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Outrage in Boston: City's medical director allowed to work from Hawaii as pandemic raged

Official says move was prompted by need to care for senior parents

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BostonFenwayShots
Scoreboard at Boston's storied Fenway park displays number of COVID shots administered.
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Updated: February 21, 2021 - 8:46am

As the coronavirus raged across Boston over the holiday season, the medical director for the city's Public Health Commission was working 5,000 miles away in Hawaii.

Dr. Jennifer Lo acknowledged this past week that city officials gave her permission to re-locate her family to Hawaii last November so she could care for her elderly parents. She plans to return to Boston this summer.

The revelation blared in headlines from the Boston Herald newspaper to local TV newscasts, and touched off questions about whether a critical city health officer could effectively do her job that far away.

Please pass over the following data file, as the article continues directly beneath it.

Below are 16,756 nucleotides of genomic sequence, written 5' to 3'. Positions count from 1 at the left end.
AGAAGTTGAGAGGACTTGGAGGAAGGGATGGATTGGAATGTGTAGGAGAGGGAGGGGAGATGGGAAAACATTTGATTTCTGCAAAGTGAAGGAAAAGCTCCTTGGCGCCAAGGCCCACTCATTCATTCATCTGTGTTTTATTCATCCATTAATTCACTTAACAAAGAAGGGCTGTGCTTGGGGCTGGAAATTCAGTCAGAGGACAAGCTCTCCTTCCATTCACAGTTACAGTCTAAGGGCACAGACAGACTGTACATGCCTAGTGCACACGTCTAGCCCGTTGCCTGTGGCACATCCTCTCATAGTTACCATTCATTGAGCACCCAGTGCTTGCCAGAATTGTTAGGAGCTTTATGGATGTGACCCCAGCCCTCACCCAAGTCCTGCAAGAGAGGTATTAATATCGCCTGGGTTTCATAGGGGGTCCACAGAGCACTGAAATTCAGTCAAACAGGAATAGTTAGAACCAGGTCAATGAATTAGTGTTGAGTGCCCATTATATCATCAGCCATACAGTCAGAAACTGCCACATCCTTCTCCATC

“As a physician and public health professional, I have been on the front line and deeply involved in Boston’s efforts to control the pandemic within our community,” Lo said in a statement provided to the local NBC news affiliate. “For personal reasons, including to support both sets of our aging parents, my husband and I had to make the difficult decision to temporarily relocate our family in November 2020 to be closer to them.

“In conjunction with the move, I offered to resign my position as Medical Director and return to the private sector as a practicing physician,” the statement continues. “However, BPHC determined I would be able to effectively continue my work remotely while maintaining the same level of responsibilities required in this role.”

The health commission said Lo is technically not a city employee covered by Boston's residency requirements for municipal workers but rather subcontracted from a private health agency and city officials didn't want to lose her during the health crisis.

Nonetheless, the arrangement raised questions among medical experts, including former officers of the city health commission.

Atyia Martin, a former director of disaster preparedness for the commission, was quoted by the Associated Press as expressing concern.

“We are in what amounts to the Super Bowl of emergencies,” Martin said. “It’s hard to imagine that key members of the team aren’t there in the game physically to play.”